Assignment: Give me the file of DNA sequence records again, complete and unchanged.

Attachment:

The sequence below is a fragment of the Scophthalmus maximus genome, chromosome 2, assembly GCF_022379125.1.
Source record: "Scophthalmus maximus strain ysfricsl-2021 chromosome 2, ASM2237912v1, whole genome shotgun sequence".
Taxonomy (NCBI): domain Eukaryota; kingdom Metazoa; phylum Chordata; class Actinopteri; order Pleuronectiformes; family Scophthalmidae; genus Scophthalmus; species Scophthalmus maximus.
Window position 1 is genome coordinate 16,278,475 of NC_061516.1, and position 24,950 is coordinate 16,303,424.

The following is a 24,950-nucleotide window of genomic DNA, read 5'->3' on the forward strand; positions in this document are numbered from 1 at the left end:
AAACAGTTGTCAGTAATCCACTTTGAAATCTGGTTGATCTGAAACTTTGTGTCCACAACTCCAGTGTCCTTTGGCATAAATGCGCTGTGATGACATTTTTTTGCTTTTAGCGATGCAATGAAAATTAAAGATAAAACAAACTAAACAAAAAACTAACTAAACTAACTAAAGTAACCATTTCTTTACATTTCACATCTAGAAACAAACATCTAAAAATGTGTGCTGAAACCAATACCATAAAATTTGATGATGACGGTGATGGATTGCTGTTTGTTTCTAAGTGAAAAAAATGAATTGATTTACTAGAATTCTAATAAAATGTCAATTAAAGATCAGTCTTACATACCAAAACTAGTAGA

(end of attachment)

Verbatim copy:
The sequence below is a fragment of the Scophthalmus maximus genome, chromosome 2, assembly GCF_022379125.1.
Source record: "Scophthalmus maximus strain ysfricsl-2021 chromosome 2, ASM2237912v1, whole genome shotgun sequence".
Taxonomy (NCBI): domain Eukaryota; kingdom Metazoa; phylum Chordata; class Actinopteri; order Pleuronectiformes; family Scophthalmidae; genus Scophthalmus; species Scophthalmus maximus.
Window position 1 is genome coordinate 16,278,475 of NC_061516.1, and position 24,950 is coordinate 16,303,424.

The following is a 24,950-nucleotide window of genomic DNA, read 5'->3' on the forward strand; positions in this document are numbered from 1 at the left end:
AAACAGTTGTCAGTAATCCACTTTGAAATCTGGTTGATCTGAAACTTTGTGTCCACAACTCCAGTGTCCTTTGGCATAAATGCGCTGTGATGACATTTTTTTGCTTTTAGCGATGCAATGAAAATTAAAGATAAAACAAACTAAACAAAAAACTAACTAAACTAACTAAAGTAACCATTTCTTTACATTTCACATCTAGAAACAAACATCTAAAAATGTGTGCTGAAACCAATACCATAAAATTTGATGATGACGGTGATGGATTGCTGTTTGTTTCTAAGTGAAAAAAATGAATTGATTTACTAGAATTCTAATAAAATGTCAATTAAAGATCAGTCTTACATACCAAAACTAGTAGA